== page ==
Now we’ll get versions for Kubernetes (“aks”) available in the Central US, and then we’ll create a Kubernetes cluster in the central US region that’s from within that list (and put it into our Resource Group, of course, etc.) As part of that command, we’ll give it a VM size, specify whether it has an SSH key, say how many nodes we want in it, enable Azure Active Directory (“AAD”), etc.

If you have someone who knows Active Directory really well, train them up in “role-based access control” for AAD, because it’s a PAIN for developers to worry about, teacher says – train up someone who can do it for you at your org.

RBAC is super important to securing things like Kubernetes correctly. Don’t disable AAD. Just go through the pain with an expert.

When you’re not running a container, delete it. Don’t worry about losing stuff – if you’ve done things right, that’s not a concern!

BREAK


With Terraform, if you’ve lost your state, you can lose your infrastructure the next time you run terraform apply.

If you corrupt the state, you may not be able to manage your existing infrastructure w/o an arduous “import state from the cloud” process

If you don’t properly protect the state, 2 devs can corrupt it trying to edit it at once.

If you don’t back up the state, how will you roll back if you need to?

What you put a terraform state onto a shared store, what you do in that file may not be what a colleague sees. Know the trap doors so you don’t fall through them.

Azure DevOps combined w/ cloud storage and Terraform Enterprise do a great job providing viable means to protect your terraform state.

Having the state in a VM instance in the cloud being shared by multiple devs is NOT going to be pretty. Nor is having it on one dev’s computer. When you start Terraform in the first place, START IT RIGHT.

He showed us where to read what state is on TF’s docs, then showed us what one looks like. (He downloaded it to his desktop out of his Azure cloud. Speaking of keeping state in Azure…)

In its simplest state, his TEST_xx.terraform.tstate was just a JSON file. Its “lineage” property is an Azure Active Directory resource representing my teacher’s user account, BTW.

He took a moment aside to go into Azure CLI and tear down the work he’d already been doing. (He had to disable vault to effectively do so?)

At the least granular, break up your Terraform state files by your Azure “subscription” – but recommended to go more granular like the “resource group” level (or, in Oracle Cloud, your “compartment”).

The smallest possible increments you shrink your changes, the better.

Consider splitting up your megalithic-system into multiple “resource groups” in Azure. That way, if you blow up Test, all you’ve blown up is Test.

When you create code in Terraform, you create .tfmodules.”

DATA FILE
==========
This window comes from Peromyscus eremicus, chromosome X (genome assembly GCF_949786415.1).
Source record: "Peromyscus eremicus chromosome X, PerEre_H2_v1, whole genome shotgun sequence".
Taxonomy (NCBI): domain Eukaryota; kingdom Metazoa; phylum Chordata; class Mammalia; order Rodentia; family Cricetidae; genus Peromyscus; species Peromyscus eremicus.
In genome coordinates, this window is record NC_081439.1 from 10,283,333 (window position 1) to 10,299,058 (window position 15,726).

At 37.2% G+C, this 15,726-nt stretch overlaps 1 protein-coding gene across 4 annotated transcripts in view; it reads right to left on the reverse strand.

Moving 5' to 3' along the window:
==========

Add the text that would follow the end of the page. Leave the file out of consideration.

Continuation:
It’s conventional to have a main.tf but you can let anything (e.g. 000_azure.tf) to serve as “main.” Note that the ENTIRE set of .tf files count as one module – and TF treats them as one big piece of code. Write accordingly.

The use of variables – including object & array typed contents – is a strength of TF.

variable "location" {} is the equivalent of var location = NULL; or something.

See learn.hashicorp.com/tutorials/terraform/azure-variables, but know that it doesn’t really give you any practical application of variables tips – that’s why they’re throwing us a repo at the end of this.

Consider using “type constraints” with your variables – you’d rather find out you goofed w/ a Python error than a infrastructure-crashing error, right?

ERP systems are relatively small compared to retail applications, so Terraform index() isn’t really something he worries about when deploying an ERP to the cloud.

Point is, be aware that there are functions (e.g. concatenate()) and you can build functions.

“I’m not gonna figure out everything by looking at this (the man home screen) – that’s why I need this (the web documents)

(You betcha!) ;)

With these 4 commands, it’s everything I need to know to use the TF CLI to plan for, create, modify, and destroy cloud resources.

He likes a .tf naming pattern of:

  • Digit, Digit, Digit (run sequence)
  • Underscore
  • useful_nouns_describing_resources
  • .tf

Teacher’s configured Terraform to write his .tstate file to the cloud, not his disk.

I think.

With the way teacher works in Azure, he doesn’t find “output plan” necessary, but you might want it in yours. Also note that you can limit parallelism. DigitalOcean, for example, doesn’t like too much. Sometimes, Azure drops some buggy code (e.g. 2.2.8) where you could only get things running w/ parallelism dropped down to 1.

So, he is showing us adding us just 1 thing to the TF state file … he’s adding a random number to it. (It’s handy for naming Azure storage resources. Read more about Azure for more on that.)

He had to re-download it from the Azure web console, so I guess he did indeed have it getting stored in Azure.

Terraform examples of “_(TF) resource code blocks” often seem a little AWS-heavy, but there’s stuff out there for every cloud.

Terraform can be pretty darned version-sensitive, so be careful to note in blog posts what version someone was writing for. Example, http://www.devlo.io/if-else-terraform.html

Irritating: looping over a [{},{},{},{}], see https://stackoverflow.com/questions/57570505/terraform-how-to-use-for-each-loop-on-a-list-of-objects-to-create-resources

https://blog.gruntwork.io/how-to-manage-terraform-state-28f5697e68fa

Rather than muck with the main Git branch’s “terraform state,” spawn a new main working area (“workspace”) within the Terraform State File. Or maybe a different Git branch? Didn’t quite catch.

Okay, so teacher just copied the TF to create a resource group into another folder and ran terraform plan from there. He noted to remember that he destroyed this morning’s stuff.

We looked at the plan, then he did terraform apply -auto-approve.

Going back to the Azure portal, he showed us that, indeed, his TEST_rg resource group exists!